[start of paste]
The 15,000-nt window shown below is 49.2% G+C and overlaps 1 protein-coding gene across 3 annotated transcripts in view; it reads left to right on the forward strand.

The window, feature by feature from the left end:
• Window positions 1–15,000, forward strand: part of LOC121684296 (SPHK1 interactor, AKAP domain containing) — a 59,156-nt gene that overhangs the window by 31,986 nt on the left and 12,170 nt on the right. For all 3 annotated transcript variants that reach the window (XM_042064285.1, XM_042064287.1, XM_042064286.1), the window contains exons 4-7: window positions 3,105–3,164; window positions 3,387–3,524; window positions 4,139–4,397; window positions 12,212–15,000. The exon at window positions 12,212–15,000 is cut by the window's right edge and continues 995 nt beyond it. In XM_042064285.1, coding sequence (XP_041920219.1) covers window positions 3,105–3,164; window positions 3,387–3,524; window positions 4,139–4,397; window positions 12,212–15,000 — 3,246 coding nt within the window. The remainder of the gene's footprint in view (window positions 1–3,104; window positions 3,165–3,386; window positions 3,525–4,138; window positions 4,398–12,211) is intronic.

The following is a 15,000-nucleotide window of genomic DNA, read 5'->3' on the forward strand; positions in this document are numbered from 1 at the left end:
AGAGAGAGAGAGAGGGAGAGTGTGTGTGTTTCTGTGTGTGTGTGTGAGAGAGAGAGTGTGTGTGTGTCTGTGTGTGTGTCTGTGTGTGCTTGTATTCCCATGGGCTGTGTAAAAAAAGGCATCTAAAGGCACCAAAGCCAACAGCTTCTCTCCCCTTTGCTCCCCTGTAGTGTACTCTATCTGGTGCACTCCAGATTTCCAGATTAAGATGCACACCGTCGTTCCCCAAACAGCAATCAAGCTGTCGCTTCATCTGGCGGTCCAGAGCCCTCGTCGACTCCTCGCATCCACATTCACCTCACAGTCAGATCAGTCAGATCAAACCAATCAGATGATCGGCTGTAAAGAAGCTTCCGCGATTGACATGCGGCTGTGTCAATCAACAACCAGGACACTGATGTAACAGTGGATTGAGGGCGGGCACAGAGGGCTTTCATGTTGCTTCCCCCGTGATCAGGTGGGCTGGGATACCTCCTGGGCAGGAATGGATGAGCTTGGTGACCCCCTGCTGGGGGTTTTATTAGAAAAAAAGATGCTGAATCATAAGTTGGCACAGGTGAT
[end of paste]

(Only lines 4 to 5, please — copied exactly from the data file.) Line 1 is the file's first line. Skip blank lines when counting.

The following is a 15,000-nucleotide window of genomic DNA, read 5'->3' on the forward strand; positions in this document are numbered from 1 at the left end:
AGAGAGAGAGAGAGGGAGAGTGTGTGTGTTTCTGTGTGTGTGTGTGAGAGAGAGAGTGTGTGTGTGTCTGTGTGTGTGTCTGTGTGTGCTTGTATTCCCATGGGCTGTGTAAAAAAAGGCATCTAAAGGCACCAAAGCCAACAGCTTCTCTCCCCTTTGCTCCCCTGTAGTGTACTCTATCTGGTGCACTCCAGATTTCCAGATTAAGATGCACACCGTCGTTCCCCAAACAGCAATCAAGCTGTCGCTTCATCTGGCGGTCCAGAGCCCTCGTCGACTCCTCGCATCCACATTCACCTCACAGTCAGATCAGTCAGATCAAACCAATCAGATGATCGGCTGTAAAGAAGCTTCCGCGATTGACATGCGGCTGTGTCAATCAACAACCAGGACACTGATGTAACAGTGGATTGAGGGCGGGCACAGAGGGCTTTCATGTTGCTTCCCCCGTGATCAGGTGGGCTGGGATACCTCCTGGGCAGGAATGGATGAGCTTGGTGACCCCCTGCTGGGGGTTTTATTAGAAAAAAAGATGCTGAATCATAAGTTGGCACAGGTGAT